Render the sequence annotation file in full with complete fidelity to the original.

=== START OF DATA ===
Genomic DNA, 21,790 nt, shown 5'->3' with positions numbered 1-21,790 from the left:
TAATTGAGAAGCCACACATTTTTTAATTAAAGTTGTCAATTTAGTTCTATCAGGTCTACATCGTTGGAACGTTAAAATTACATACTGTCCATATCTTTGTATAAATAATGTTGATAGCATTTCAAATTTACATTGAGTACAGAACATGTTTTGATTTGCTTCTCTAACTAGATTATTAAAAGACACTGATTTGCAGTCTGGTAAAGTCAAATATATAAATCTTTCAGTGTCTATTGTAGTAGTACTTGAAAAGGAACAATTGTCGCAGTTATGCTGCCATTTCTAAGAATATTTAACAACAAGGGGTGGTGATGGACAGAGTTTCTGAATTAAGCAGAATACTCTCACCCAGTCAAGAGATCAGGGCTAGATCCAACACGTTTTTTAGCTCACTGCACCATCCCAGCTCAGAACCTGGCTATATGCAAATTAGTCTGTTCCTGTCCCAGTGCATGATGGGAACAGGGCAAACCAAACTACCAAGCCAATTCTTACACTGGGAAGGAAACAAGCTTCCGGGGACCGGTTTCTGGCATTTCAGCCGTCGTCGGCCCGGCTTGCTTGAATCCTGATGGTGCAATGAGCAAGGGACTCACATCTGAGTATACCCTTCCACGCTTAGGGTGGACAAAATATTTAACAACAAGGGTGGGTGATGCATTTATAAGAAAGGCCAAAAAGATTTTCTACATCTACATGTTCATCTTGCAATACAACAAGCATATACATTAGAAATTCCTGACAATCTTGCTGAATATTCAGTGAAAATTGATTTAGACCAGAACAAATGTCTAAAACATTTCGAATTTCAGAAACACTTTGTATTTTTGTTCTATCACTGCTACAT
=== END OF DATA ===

Genomic DNA, 21,790 nt, shown 5'->3' with positions numbered 1-21,790 from the left:
TAATTGAGAAGCCACACATTTTTTAATTAAAGTTGTCAATTTAGTTCTATCAGGTCTACATCGTTGGAACGTTAAAATTACATACTGTCCATATCTTTGTATAAATAATGTTGATAGCATTTCAAATTTACATTGAGTACAGAACATGTTTTGATTTGCTTCTCTAACTAGATTATTAAAAGACACTGATTTGCAGTCTGGTAAAGTCAAATATATAAATCTTTCAGTGTCTATTGTAGTAGTACTTGAAAAGGAACAATTGTCGCAGTTATGCTGCCATTTCTAAGAATATTTAACAACAAGGGGTGGTGATGGACAGAGTTTCTGAATTAAGCAGAATACTCTCACCCAGTCAAGAGATCAGGGCTAGATCCAACACGTTTTTTAGCTCACTGCACCATCCCAGCTCAGAACCTGGCTATATGCAAATTAGTCTGTTCCTGTCCCAGTGCATGATGGGAACAGGGCAAACCAAACTACCAAGCCAATTCTTACACTGGGAAGGAAACAAGCTTCCGGGGACCGGTTTCTGGCATTTCAGCCGTCGTCGGCCCGGCTTGCTTGAATCCTGATGGTGCAATGAGCAAGGGACTCACATCTGAGTATACCCTTCCACGCTTAGGGTGGACAAAATATTTAACAACAAGGGTGGGTGATGCATTTATAAGAAAGGCCAAAAAGATTTTCTACATCTACATGTTCATCTTGCAATACAACAAGCATATACATTAGAAATTCCTGACAATCTTGCTGAATATTCAGTGAAAATTGATTTAGACCAGAACAAATGTCTAAAACATTTCGAATTTCAGAAACACTTTGTATTTTTGTTCTATCACTGCTACAT